Robert De Niro, Jerry Lewis, Sandra Bernhard
Directed by Martin Scorsese
Rupert Pupkin (Robert De Niro) really, really wants to be a professional comedian. He's convinced he has what it takes to make it big in the business. And for a comedian, there's no gig sweeter than a spot on The Jerry Langford Show. So Rupert goes to great lengths to convince Langford's talent bookers that he deserves the big break. Strangely, they reject him, based on nothing more than his total inexperience and lack of talent. Rebuffed, Rupert does the only logical thing: He kidnaps Jerry Langford (Jerry Lewis) and threatens to hold him hostage unless he agrees to invite Rupert on his show.
The King of Comedy is itself a comedy, make no mistake, but it is a comedy as black as night and as ruthless as the Mongol hordes. In other hands the sheer nihilism might make the film unwatchable, but director Martin Scorsese and the three leads successfully walk the fine line between humor and pathos. The film pulls the ol' switcheroo on the viewer by making De Niro the comedic lead and Lewis the straight man, and indeed De Niro is side-splittingly funny, though not at all in the way Rupert Pupkin thinks. Rupert, resplendent in his bad suit and cheesy mustache, is truly, appallingly untalented, to the point of being uncomfortable to watch, yet his near-total delusion and cheerful determination to forge ahead despite any rational motivation to do so leads one to secretly root for him despite oneself. Jerry Lewis is superb as Langford, popular and witty on the outside, burned-out and cynical underneath (think Krusty the Clown). And Sandra Bernhard... well, I don't even know where to begin.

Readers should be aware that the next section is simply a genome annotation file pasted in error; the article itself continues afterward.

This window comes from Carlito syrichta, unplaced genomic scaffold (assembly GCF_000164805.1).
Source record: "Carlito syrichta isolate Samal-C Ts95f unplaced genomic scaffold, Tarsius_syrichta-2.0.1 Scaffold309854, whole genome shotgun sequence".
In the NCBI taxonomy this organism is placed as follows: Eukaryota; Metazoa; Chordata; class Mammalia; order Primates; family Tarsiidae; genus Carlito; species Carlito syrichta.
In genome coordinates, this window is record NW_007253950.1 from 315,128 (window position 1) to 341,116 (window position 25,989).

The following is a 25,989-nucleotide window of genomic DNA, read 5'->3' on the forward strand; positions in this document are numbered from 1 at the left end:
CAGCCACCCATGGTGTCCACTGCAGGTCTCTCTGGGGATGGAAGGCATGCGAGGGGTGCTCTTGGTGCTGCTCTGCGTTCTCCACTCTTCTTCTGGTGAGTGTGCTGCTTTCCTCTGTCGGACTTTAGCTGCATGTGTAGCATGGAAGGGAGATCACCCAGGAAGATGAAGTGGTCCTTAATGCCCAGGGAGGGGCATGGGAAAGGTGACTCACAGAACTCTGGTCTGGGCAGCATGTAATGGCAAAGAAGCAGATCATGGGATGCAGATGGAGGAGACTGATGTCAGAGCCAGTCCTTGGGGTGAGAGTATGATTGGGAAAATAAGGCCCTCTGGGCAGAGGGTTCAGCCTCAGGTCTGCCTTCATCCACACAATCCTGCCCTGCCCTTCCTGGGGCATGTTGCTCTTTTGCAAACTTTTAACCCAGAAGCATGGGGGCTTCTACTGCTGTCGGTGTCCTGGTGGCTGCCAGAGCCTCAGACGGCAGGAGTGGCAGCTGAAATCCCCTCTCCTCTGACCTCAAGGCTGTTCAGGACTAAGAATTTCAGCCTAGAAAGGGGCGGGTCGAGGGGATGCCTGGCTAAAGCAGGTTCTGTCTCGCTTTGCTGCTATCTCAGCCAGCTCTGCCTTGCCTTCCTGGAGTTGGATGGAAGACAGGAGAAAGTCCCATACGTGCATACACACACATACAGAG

Martin Scorsese is rightfully considered one of the best directors in film history. Three of his films (Taxi Driver, Raging Bull, and Goodfellas) are on the American Film Institute's list of the top 100 films of the 20th century. For the first Scorsese film in this series, though, I've chosen an obscure movie that bombed at the box office and isn't out on DVD... and yet is probably my favorite of his many films. And I for one think it's long overdue for a reappraisal.
Some points to ponder:
- I would not dream of revealing the ending, but it strikes me as being, if anything, more relevant now than it was in 1983. See if you agree.
- On March 30, 1981, a little less than two years before The King of Comedy was released, John Hinckley Jr. shot President Reagan several times in the chest. Hinckley was obsessed with Martin Scorsese's movie Taxi Driver, in which Robert De Niro's character attempts to assassinate a presidential candidate, and famously wanted to impress Jodie Foster, who played a 12-year-old prostitute in that picture. Scorsese received some heat for his unintentional connection to the affair, and The King of Comedy was the first movie he filmed after the assassination attempt. In what ways is The King of Comedy a reflection of those events and an answer to Scorsese's critics?
- If you've seen Taxi Driver (and if you haven't, don't worry, we'll get to it eventually), how is De Niro's Rupert Pupkin a version of Travis Bickle, his character from that film?